Cosby has also been significantly protected by the justice system. Statutes of limitations have prevented most of his alleged victims from holding him accountable in court, even as he’s filed defamation suits against them for harming his reputation. The first set of criminal charges didn’t come down against Cosby until late 2015, when prosecutors first got access to transcripts of Cosby admitting he’d used quaaludes to coerce women into sex. A federal judge finally unsealed that evidence, obtained in a deposition from a 2005 civil case against Cosby, just before the 12-year statute of limitations was about to expire, and jury selection for his trial is set to begin in May. The outrage that followed public allegations of dozens of unpunished crimes seems to have pressed the justice system to do its work.

Cosby may have been shamed, but his wealth buys him privacy while his lawyers drag out the case against him. If he’s convicted, all his alleged victims but one will still be “alleged.” Ailes and O’Reilly will do just fine, too, with the reported $40 million and $25 million they respectively received when they left Fox News. (Gretchen Carlson, for comparison, got a $20 million settlement. O’Reilly’s accusers got a combined $13 million.) In the days after allegations against them provoked public furor, the president of the United States backed and praised both men, and Ailes ended up as Trump’s adviser.

This brings us to the remarkable evasion of accountability achieved by the man who must be the most famous alleged sexual abuser in the world: President Trump. In the run-up to the election, about a dozen women gave public accounts of how he had allegedly harassed and assaulted them, risking their reputations as Trump responded with insults and smears. Though Trump reaped enormous publicity and cable-news airtime for his outrageous statements, sensational rallies, and pure swagger, nearly every U.S. newspaper—including some that had never made endorsements before—ultimately advised readers to vote against him. Journalists covered the sexual assault allegations in depth.

Some voters might have been predisposed to dismiss these women’s allegations as exaggerations or lies. But the Access Hollywood video released before the majority of Trump’s accusers went public proved that, in private, Trump was telling precisely the same story. In that unbelievable moment, I was sure the GOP would drop him. Why would a party already struggling with female voters continue to support a man who bragged about abusing them? Over the weekend that followed the Friday revelation of the tape, Republican leaders began to withdraw their support.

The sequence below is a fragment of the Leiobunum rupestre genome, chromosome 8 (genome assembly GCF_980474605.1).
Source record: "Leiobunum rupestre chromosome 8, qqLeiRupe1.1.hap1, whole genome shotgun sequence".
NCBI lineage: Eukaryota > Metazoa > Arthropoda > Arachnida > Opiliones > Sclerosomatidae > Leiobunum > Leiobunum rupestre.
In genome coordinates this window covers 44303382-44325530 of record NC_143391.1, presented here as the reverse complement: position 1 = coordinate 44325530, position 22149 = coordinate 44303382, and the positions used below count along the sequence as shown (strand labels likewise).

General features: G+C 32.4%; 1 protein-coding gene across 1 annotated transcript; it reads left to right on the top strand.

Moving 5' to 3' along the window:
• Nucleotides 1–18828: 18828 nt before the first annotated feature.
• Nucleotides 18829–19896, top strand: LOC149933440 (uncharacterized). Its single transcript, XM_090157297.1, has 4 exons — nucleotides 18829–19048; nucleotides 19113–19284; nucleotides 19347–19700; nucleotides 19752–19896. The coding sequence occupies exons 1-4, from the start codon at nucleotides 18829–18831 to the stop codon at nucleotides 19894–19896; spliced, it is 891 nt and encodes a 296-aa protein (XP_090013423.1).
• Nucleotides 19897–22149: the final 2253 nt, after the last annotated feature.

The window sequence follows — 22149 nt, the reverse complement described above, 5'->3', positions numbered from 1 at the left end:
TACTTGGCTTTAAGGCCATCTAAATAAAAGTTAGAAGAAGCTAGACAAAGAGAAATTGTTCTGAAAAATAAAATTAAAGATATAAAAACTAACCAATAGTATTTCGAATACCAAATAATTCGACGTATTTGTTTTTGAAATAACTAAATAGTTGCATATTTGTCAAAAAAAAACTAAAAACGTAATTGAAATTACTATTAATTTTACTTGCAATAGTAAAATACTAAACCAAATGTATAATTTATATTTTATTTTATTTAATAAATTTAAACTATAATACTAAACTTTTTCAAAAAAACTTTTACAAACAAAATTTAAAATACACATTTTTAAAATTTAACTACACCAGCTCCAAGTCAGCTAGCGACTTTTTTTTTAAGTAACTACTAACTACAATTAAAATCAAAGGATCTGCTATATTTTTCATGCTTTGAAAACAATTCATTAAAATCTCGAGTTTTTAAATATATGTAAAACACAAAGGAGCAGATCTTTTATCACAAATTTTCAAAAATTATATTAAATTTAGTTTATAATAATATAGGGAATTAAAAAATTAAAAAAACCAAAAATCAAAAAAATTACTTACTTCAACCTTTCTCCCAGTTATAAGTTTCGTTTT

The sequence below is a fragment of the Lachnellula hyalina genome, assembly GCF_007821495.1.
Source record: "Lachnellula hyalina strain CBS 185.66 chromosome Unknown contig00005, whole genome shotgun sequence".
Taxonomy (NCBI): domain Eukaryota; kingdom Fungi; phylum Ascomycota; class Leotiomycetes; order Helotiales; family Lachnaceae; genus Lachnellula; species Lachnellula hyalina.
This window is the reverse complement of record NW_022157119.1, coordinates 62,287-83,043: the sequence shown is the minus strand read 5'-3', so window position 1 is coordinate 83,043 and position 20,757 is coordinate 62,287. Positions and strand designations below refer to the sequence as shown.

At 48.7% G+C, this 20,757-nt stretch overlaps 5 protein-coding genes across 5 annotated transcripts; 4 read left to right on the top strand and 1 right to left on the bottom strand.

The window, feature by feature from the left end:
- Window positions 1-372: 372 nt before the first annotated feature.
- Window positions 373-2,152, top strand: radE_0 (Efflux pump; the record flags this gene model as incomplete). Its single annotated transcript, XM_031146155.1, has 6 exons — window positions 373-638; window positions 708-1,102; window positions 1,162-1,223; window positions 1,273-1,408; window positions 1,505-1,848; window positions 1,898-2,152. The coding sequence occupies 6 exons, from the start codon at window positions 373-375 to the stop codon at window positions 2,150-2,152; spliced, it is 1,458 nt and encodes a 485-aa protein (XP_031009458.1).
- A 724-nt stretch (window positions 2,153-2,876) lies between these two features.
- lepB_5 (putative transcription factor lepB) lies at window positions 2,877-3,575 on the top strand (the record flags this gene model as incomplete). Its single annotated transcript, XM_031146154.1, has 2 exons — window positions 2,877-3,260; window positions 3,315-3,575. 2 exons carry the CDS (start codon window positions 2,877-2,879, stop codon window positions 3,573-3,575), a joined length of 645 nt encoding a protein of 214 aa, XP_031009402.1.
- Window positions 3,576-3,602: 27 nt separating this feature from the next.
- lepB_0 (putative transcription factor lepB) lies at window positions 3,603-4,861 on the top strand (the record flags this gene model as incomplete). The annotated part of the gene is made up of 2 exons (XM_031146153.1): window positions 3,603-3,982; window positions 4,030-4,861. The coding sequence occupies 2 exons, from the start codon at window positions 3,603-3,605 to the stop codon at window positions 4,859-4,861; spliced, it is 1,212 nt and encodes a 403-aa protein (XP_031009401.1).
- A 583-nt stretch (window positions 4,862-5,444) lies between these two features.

But Trump refused to be shamed—and Republicans gradually returned to the fold. Instead of advertisers that people of all political stripes could boycott, Trump’s allies included Republican politicians who saw they could benefit from having a suggestible egomaniac in the White House. Trump’s base, and the constituents of those Republican legislators, were leery of a female candidate (a Clinton, no less) and perhaps more tolerant than average of a rich white man who abused women. Polls have shown that registered Republicans are far less likely than Democrats to consider workplace sexual harassment “a problem.”

Still, plenty of those constituents must have been appalled by the allegations against Trump. Where was their outcry? Faced with an alternative they hated, and no clear method so close to the election to agree on a more palatable candidate—Mike Pence, even!—many brushed off the allegations and decided to move forward with their man. Some of the members of Congress who’d leaped off the bandwagon clambered back on. Meanwhile, three-quarters of eligible American voters chose Hillary Clinton, other candidates, or no candidate at all.